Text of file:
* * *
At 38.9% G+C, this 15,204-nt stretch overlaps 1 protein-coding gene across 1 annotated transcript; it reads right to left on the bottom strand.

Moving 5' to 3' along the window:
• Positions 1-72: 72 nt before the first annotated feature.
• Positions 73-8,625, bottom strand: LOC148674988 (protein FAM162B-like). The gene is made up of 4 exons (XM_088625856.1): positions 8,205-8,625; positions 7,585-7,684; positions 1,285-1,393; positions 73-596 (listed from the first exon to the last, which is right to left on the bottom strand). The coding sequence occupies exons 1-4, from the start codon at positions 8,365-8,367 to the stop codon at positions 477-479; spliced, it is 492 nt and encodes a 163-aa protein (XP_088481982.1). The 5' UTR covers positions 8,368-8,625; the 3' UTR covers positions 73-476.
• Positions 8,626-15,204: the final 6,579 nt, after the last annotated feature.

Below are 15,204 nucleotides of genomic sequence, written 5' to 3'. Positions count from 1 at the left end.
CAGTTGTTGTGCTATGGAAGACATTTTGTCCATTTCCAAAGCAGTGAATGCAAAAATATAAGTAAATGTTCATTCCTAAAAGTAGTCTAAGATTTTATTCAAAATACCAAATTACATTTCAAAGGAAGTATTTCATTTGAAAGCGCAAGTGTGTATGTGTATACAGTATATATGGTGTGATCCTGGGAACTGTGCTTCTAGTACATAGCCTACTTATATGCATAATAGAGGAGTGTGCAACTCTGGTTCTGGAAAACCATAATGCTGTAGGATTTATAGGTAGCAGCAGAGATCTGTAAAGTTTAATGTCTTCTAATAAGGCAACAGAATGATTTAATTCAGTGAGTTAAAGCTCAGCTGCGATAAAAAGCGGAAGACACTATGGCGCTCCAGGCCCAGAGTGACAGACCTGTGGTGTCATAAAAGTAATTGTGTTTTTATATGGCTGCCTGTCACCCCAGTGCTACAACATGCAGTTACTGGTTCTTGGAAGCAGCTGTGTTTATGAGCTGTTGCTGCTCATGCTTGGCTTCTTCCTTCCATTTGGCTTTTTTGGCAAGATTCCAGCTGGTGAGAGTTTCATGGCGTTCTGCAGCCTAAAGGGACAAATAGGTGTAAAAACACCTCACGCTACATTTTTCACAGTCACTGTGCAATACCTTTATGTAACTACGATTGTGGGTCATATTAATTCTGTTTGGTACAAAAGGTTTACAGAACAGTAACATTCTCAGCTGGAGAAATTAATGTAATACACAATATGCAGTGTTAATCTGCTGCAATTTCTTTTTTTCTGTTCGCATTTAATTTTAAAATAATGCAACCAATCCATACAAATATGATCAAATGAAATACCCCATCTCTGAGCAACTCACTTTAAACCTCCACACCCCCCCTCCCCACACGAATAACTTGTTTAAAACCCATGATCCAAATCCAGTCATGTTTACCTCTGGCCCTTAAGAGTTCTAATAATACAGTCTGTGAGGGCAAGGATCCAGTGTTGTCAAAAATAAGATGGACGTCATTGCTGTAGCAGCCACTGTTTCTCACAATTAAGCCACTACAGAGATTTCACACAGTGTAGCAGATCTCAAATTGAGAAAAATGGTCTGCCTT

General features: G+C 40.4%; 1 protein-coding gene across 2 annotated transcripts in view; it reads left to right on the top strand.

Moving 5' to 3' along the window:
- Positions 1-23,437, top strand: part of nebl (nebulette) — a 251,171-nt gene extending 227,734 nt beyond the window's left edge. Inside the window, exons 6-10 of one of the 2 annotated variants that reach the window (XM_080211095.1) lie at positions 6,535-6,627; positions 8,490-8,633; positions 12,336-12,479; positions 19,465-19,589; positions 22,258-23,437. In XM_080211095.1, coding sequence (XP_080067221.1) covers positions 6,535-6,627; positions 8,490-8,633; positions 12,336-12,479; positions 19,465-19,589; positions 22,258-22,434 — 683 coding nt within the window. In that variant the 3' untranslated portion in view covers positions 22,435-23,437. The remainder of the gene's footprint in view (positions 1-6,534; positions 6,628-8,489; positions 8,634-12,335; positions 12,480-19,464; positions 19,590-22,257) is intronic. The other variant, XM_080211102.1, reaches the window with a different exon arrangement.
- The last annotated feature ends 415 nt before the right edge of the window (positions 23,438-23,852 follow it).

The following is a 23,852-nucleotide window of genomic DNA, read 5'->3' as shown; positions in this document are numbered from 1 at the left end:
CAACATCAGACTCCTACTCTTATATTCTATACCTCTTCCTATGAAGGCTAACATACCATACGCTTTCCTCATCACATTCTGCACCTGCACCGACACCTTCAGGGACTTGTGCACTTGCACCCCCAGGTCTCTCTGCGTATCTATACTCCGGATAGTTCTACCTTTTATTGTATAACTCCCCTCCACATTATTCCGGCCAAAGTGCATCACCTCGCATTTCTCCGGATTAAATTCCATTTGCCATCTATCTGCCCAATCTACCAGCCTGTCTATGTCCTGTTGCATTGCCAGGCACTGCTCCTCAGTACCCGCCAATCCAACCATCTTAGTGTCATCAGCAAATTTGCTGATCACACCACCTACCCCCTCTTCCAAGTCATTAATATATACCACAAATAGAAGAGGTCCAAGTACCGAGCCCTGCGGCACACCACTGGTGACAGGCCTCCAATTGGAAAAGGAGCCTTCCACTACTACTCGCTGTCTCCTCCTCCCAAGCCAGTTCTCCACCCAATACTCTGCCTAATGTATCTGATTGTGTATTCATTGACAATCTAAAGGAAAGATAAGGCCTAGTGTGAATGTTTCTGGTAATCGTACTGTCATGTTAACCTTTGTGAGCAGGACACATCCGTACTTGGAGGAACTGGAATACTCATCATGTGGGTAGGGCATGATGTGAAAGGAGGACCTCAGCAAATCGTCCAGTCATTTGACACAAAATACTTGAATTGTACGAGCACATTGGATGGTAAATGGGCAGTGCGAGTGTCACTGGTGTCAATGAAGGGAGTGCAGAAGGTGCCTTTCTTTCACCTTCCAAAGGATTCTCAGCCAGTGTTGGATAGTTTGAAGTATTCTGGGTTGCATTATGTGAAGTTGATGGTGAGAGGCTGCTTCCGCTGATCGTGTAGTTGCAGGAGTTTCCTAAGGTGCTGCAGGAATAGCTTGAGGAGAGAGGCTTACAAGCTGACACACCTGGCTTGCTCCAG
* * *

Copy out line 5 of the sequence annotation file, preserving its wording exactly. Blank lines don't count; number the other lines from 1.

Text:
• Positions 8,626-15,204: the final 6,579 nt, after the last annotated feature.